Comparison of Gut Microbial Community in Infants and Toddlers with and without Phenylketonuria
Edwards, Melissa Jane
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University of Washington Abstract Gut Microbial Community in Infants and Toddlers with and without Phenylketonuria (PKU) Melissa Jane Edwards Chair of the Supervisory Committee: Professor Johanna W. Lampe Nutrition Background: Prebiotics are non-digestible food components that selectively stimulate the growth and/or activity of beneficial bacteria in the colon and contribute to improved human health. Infants and young children with inborn errors of metabolism (IEM), such as phenylketonuria (PKU) consume low amounts of dietary sources of prebiotics because of their comprehensive dietary restriction of phenylalanine-containing foods. It is unknown if the amount of prebiotics that patients with PKU consume provides adequate substrate to support a beneficial gut microbial community (GMC). The GMC is involved in many aspects of human health, including providing a barrier for colonization of pathogens, contributing to energy salvage and regulation, and modulating immune function. Methods: We conducted an observational pilot study to characterize the GMC profiles of 6 patients with PKU and compare them to those of 13 age- and sex-matched controls. Study activities included (1) administration of a brief questionnaire to collect data about general health status, use of antibiotics, mode of infant delivery, gestational age at birth, birth weight, maternal diet and maternal pre- and probiotic use; (2) analysis of 3-day food records for nutrient and pre-biotic intake; and (3) assessment of GMC using bacterial DNA extracted from fecal samples. Results: The questionnaire revealed no statistically significant differences between the two groups. The analysis of the 3-day food record revealed significant differences in protein, phenylalanine and dietary fiber intakes. There was an inadequate number of patients receiving breast milk or standard infant formula to compare prebiotic intake between the two groups. The assessment of GMC revealed bacteria were distributed across 5 phyla: Firmicutes (57%), Bacteroidetes (37%), Proteobacteria (2.3%), Verrucomicrobia (0.4%), and Actinobacteria (2.7%). There was no significant difference in the distribution of bacterial phyla between control and PKU subjects. There was no statistically significant difference in the Shannon diversity index, which is a measure of the evenness and richness of the GMC within a person, between controls and participants without PKU (p=0.16). Although not statistically significant, diversity tended to be lower in the children with PKU compared to controls. Conclusion: This pilot study provided important initial insight into the GMC differences between patients with PKU and children receiving usual dietary care and generated important preliminary data needed for design of a larger, comprehensive study. Given that establishment of a healthy, diverse GMC may have implications for the long-term health of individuals, the ultimate goal of this study was to inform the development of optimized nutritional products that may improve the lives of individuals with PKU.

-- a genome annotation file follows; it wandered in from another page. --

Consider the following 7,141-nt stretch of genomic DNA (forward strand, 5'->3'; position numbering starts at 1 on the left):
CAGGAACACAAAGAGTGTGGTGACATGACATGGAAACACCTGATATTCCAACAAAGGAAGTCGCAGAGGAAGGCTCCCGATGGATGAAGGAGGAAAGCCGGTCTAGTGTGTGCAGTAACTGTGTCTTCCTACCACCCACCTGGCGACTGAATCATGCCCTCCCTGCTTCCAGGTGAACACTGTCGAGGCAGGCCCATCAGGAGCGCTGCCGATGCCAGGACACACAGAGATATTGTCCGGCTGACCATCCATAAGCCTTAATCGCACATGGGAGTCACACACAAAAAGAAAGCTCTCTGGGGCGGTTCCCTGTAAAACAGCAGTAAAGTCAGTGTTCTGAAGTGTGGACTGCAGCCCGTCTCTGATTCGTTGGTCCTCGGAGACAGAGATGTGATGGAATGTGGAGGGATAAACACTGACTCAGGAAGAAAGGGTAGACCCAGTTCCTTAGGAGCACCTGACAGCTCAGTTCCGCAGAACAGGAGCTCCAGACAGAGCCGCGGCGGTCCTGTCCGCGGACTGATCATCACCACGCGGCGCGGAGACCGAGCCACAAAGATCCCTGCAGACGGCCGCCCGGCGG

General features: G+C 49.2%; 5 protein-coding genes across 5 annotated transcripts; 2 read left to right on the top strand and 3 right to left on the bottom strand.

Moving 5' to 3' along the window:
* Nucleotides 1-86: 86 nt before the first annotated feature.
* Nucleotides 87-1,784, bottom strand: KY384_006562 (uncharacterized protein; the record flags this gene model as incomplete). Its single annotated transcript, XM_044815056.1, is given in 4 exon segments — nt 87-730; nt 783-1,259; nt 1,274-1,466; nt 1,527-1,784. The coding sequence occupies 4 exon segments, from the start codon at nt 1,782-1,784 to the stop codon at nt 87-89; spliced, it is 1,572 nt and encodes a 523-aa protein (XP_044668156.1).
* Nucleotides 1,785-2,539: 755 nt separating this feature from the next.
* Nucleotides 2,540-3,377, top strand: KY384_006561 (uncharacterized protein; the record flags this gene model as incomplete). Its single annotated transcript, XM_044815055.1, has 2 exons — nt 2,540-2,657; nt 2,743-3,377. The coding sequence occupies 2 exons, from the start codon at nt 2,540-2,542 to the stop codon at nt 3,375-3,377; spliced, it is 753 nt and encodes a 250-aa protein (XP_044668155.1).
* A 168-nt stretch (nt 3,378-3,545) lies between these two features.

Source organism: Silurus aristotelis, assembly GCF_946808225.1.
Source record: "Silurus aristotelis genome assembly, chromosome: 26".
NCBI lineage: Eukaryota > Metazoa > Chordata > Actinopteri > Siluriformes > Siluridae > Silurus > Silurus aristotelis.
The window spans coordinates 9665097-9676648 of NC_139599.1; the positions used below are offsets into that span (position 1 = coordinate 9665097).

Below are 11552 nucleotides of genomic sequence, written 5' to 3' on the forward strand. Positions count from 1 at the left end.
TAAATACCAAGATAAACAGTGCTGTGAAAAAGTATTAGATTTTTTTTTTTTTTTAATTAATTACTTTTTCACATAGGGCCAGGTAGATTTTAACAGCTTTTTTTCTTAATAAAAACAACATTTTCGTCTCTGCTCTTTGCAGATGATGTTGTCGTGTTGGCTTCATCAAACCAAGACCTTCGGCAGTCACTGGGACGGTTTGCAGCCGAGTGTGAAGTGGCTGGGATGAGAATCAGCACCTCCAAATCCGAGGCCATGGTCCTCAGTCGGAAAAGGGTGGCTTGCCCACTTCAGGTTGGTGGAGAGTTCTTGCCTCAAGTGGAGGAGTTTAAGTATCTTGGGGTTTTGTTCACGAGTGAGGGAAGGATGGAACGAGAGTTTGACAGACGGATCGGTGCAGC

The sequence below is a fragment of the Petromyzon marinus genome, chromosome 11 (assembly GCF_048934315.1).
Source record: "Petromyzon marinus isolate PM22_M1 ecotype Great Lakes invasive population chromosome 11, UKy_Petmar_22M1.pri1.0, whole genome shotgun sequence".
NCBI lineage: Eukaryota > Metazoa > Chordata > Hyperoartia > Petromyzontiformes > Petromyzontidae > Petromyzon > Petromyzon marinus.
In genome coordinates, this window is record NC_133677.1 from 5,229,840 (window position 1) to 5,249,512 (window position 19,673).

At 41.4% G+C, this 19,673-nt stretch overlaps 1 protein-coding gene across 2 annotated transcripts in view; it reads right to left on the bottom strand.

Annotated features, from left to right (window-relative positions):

- Nutritional sciences